Originally Posted by zebrashoes
my husband and I have been trying to have a baby for a little over a year now. We got pregnant the first time we ever tried but we lost it. I am thinking about taking black cohosh because I have heard good things about it as a hormone regulator. I think my hormones went wack after the first MC because my body has not been the same since. Does anyone know anything about black cohosh as an herb. I am hoping it will help. Our insurance wont pay for any infertility testing so we cant really go that route yet....I want to try herbs first before shelving out tons of money out of pocket on fertility drugs. Any advice on other herbs i should look into would be greatly appreciated also.
I am so sorry for your loss. I know it is devastating to lose a child.
This is a long post and may be Too Much Information for some people.
I do want you to know that the prognosis for a successful pregnancy is good. Though 90 couples out of a hundred will achieve a pregnancy within a year of trying, most of the 10 couples that do not do so in that time frame eventually will.
Infertility is not a diagnosis, it is a symptom with many causes. There is a simple equation for making a child: egg + sperm = baby
. If anything interferes with the egg + sperm part, there is no baby. Since many things can happen to prevent those two from getting together, no herb is going to help.
As far as testing is concerned, many conditions which have infertility as a symptom will be covered by insurance, so do not rule that out quite yet.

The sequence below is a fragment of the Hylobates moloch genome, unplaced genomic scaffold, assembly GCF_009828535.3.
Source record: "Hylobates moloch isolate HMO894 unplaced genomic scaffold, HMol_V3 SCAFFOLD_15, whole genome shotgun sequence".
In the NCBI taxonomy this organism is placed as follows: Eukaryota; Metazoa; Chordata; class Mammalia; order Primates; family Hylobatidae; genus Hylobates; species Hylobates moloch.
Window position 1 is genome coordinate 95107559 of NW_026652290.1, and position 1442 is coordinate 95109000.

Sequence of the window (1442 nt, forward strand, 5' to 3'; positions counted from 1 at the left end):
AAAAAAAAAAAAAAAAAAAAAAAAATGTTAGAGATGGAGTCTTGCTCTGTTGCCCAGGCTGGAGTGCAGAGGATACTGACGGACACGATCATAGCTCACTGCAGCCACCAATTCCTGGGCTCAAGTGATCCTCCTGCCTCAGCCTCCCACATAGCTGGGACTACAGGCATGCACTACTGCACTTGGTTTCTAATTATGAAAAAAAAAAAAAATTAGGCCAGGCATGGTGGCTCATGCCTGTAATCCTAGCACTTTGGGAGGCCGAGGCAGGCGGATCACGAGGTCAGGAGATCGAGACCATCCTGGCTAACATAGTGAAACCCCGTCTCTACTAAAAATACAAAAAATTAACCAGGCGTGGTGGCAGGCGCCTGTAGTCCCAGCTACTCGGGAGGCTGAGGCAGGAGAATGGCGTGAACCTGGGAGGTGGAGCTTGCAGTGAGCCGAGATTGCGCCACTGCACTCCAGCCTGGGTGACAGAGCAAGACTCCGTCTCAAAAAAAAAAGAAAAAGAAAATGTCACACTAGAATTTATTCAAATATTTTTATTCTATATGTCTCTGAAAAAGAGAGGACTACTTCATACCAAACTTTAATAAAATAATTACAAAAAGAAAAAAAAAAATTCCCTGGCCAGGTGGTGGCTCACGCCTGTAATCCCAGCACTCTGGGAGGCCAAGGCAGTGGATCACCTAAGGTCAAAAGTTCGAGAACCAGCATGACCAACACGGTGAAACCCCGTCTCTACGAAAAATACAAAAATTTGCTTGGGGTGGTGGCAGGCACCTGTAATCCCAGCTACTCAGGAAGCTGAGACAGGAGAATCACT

There are some things that you can do that are relatively inexpensive.
First, any woman of childbearing age should take a multivitamin with folic acid. The folic acid helps to reduce the risk of certain brain and spinal cord defects in the fetus. Eat a well balanced diet and exercise regularly. No one would, I hope, attempt to run a marathon without training for it. The fitter you are, the easier you will be able to handle the physical challenges of pregnancy and labor.
Make sure you are immune to rubella --- German measles.There is a blood test for it. You probably have been vaccinated and you probably are immune. Rubella during pregnancy can cause serious birth defects. If you are not immune, take the vaccine. This will mean having to use some form of birth control for four weeks. There is a theoretical risk that the vaccine, which contains a live but weakened virus, might harm a fetus, but no cases of fetal rubella syndrome have been reported in pregnancies exposed to the vaccine. The same goes with chicken pox. If you have not had it or been vaccinated, ask to be tested. Consider the vaccine if not immune. Chicken pox can cause birth defects and make mom very sick.
Neither wife nor husband should smoke, use illegal drugs, or abuse alcohol while attempting to conceive. If you need to use over the counter products, know that most have not been tested on pregnant women but are probably safe, especially after the first trimester. I would be concerned about herbs and supplements. These products are not required to be proven effective in the USA and may contain substances not listed on the label. Save the money you would spend on the herbs and use it for other things.
Your husband to have a sperm count done. Since you did have one pregnancy, this will probably be normal. He should also see his doctor and make sure he has no medical conditions that might affect his ability to make sperm. The sperm count should not be expensive. If hubby passes his test and exam, it is likely that the sperm part of the equation is OK.